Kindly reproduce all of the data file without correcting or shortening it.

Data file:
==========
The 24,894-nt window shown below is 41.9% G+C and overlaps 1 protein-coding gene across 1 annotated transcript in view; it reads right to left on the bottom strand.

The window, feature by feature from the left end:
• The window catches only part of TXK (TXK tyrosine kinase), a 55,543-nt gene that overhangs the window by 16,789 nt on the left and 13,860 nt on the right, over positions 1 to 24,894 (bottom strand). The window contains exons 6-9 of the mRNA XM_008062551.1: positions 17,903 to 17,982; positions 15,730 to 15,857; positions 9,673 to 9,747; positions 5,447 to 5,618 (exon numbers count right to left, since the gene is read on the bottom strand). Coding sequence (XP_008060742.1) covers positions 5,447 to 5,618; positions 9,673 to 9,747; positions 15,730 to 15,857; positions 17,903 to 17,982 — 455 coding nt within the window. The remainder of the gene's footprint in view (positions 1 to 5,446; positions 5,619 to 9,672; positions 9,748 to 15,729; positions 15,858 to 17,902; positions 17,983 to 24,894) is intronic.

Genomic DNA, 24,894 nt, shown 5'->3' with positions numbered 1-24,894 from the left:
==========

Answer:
The 24,894-nt window shown below is 41.9% G+C and overlaps 1 protein-coding gene across 1 annotated transcript in view; it reads right to left on the bottom strand.

The window, feature by feature from the left end:
• The window catches only part of TXK (TXK tyrosine kinase), a 55,543-nt gene that overhangs the window by 16,789 nt on the left and 13,860 nt on the right, over positions 1 to 24,894 (bottom strand). The window contains exons 6-9 of the mRNA XM_008062551.1: positions 17,903 to 17,982; positions 15,730 to 15,857; positions 9,673 to 9,747; positions 5,447 to 5,618 (exon numbers count right to left, since the gene is read on the bottom strand). Coding sequence (XP_008060742.1) covers positions 5,447 to 5,618; positions 9,673 to 9,747; positions 15,730 to 15,857; positions 17,903 to 17,982 — 455 coding nt within the window. The remainder of the gene's footprint in view (positions 1 to 5,446; positions 5,619 to 9,672; positions 9,748 to 15,729; positions 15,858 to 17,902; positions 17,983 to 24,894) is intronic.

Genomic DNA, 24,894 nt, shown 5'->3' with positions numbered 1-24,894 from the left: